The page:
AV Business & Marketing
steps to place / location
This 9 step process
selects a brick-n-mortar location but may exceed your needs. If you're looking for a quick
less-qualified answer, then
skip to "Taking it to the street" that follows Step
9. If you commence with Step 1, then confirm
these three definitions for clarity.
Trade Area - The total geographical area in which your
2. Trading Areas - Locations within
the trade area where the action of trading takes place.
3. Location - The address you select
in the trade area.
The "9 steps" define trade area boundaries, locates its
trading areas, compiles trade area demographics, and
selects a brick-n-mortar home.
Trade area map
a. Obtain a map of the trade area that includes streets, highways,
freeways, geographical features, plus census tracts.
b. Access a U.S. census track map of the trade area: U.S.
Census Tract Maps.
c. Alternative U.S.
Census Tract DATA source: Melissa.com >
2 Trade area barriers
Highlight natural and
man-made barriers within the trade area that impede
travel to trading areas.
The barriers include mountains, rivers, highways, freeways, railroad tracks,
etc. A barrier placed between a customer and a
retail location impedes travel. People avoid barriers. They tend to drive to
locations on their side of a barrier even if a convenient bridge or underpass is
Seek and highlight popular local routes within the trade
area to shopping malls, big-box retailers, churches, schools, parks, and other popular destinations.
Select a potential location on a route between targeted
customers and the competition.
Step 5 Circular mapping
Return to your trade area map. Draw a series of
circles with the potential location at the
with radii of 1 mile, 2
miles, 5 miles, 10 miles, 15 miles, 20 miles.
Go to the U.S. Census website at https://www.census.gov/2010census/popmap/.
census data source: Melissa.com
> Use Lookups
Search for the census tract data of your trade area.
Enter the census tract data into a spreadsheet as
1. Title the 1st column as Tract
the census tract numbers in the first column.
2. Add the following demographic
headings in succeeding columns:
- # of
- Medium Income
- Medium Age
3. Insert the census tract data into
each applicable demographic column.
Add a new
column with %
as its heading.
Return to the census tracts mapped within the
trade area barriers,
your local route
and distance from the
% of households
inclined to travel from each census tract toward the
For example, a
census track within a mile, may equal 100%.
While a census track at 20 miles may equal 5%.
your best guess into the '%' column for each census
Step 8 Adjusted demographics
column to the right of each of the following columns:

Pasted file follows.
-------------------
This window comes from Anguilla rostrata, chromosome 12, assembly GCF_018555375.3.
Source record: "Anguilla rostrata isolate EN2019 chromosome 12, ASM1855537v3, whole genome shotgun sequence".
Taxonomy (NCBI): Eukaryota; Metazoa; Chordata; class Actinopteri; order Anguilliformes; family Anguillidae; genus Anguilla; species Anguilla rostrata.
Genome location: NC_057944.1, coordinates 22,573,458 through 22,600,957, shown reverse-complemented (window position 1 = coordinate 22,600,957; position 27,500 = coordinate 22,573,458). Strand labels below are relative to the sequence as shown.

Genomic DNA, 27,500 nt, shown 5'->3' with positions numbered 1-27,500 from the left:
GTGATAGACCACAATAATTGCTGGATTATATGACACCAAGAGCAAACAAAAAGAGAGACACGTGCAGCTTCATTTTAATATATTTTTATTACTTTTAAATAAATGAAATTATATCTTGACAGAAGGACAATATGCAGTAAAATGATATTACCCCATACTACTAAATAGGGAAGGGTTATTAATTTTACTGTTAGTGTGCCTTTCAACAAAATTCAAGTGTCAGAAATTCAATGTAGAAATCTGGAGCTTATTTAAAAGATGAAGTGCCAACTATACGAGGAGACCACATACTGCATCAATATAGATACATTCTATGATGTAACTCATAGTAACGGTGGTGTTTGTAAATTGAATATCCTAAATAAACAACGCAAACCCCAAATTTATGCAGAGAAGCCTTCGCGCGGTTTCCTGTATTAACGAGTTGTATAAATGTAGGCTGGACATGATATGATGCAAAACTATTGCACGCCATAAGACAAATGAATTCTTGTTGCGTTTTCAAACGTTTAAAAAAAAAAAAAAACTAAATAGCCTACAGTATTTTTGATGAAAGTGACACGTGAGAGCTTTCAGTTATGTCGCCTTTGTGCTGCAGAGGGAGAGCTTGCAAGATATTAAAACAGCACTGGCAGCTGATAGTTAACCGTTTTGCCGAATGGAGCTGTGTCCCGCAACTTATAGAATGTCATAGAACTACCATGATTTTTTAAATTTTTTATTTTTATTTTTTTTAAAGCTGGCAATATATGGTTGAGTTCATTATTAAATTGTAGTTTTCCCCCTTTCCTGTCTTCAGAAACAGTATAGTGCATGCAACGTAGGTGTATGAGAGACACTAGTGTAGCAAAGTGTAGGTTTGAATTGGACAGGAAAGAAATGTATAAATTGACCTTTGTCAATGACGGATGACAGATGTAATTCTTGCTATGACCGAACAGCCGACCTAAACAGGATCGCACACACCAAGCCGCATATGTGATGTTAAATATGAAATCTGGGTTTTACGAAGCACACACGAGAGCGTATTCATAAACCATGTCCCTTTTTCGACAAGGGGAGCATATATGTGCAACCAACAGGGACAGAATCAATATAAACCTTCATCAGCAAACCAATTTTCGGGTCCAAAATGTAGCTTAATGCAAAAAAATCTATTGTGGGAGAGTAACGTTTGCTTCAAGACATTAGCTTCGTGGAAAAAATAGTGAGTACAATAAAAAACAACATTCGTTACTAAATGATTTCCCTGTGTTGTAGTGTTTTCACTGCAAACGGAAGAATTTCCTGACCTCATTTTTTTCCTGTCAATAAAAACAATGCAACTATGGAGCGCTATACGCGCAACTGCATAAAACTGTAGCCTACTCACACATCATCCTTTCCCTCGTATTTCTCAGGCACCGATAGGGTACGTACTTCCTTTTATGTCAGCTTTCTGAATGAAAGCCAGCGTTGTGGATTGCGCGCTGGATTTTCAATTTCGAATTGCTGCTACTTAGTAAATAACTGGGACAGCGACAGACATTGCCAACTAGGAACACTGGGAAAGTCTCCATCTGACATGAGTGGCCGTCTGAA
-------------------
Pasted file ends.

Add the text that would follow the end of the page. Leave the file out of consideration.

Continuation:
- # of Households
- Income Group
- Age Group
Title the new
- Adjusted Population.
- Adjusted # of Households
- Adjusted Income Group
- Adjusted Age Group
- Adjusted male
- Adjusted female
each of the demographic columns by the "%" column
results of step 7.
Enter the result into each relevant 'Adjusted' column.
Review the adjusted
The totals of each 'adjusted' column are your
tailored-made demographics. Do the adjusted
numbers still support your confidence in the trade
area? If yes, continue.
Step 9 We're almost home.
You have drawn your trade boundaries. You have
identified your trading areas, barriers, and local
Plus, you have a tailor-made demographic sketch. This final step seeks to reaffirm your data
with an on-the-street assessment.
Taking it to the street
Take drives from different points within the trade area
to the proposed location. Solicit opinions from
existing retailers regarding the site, the trade area,
and alternative locations. If your inquiries still support your trade
area data, then secure it.
The best locations positioned on popular
routes between customer prospects and competitors cost more. Strategically they
"head them off at the pass".
them off at the pass
Lower-cost alternatives can
offset a higher-cost location advantage with increased
promotional expenditures. However, the
increased promotional cost is often higher than the
difference between a lower cost and a better location. If your budget allows,
select better. If needed, entertain the idea of
reallocating budgeted promotional funds to rent.
Secure the location
with a lease or purchase. Enlist the guidance of a
seasoned Realtor who is very familiar with the local
travel paths and trading areas. As a rule, they
are the gray-haired agents at a rear desk in a real
estate office. Present the agent with a list of qualifying needs and wants.
If purchasing is an option, consider its
long-term commitment. It's easier to move from a lease. On the plus side, a purchase transforms an
expense into an asset.
Also, hire a lawyer to review the lease or purchase
documents before you sign. Both are negotiable documents. Consider editing or writing an alternative
to eliminate items you
cannot afford and add items you must have.
Regarding a lease, seek five-year terms with an option to renew. In all cases, be
reasonable. It is an agreement
that you, the landlord or seller, will have to live with
for many years.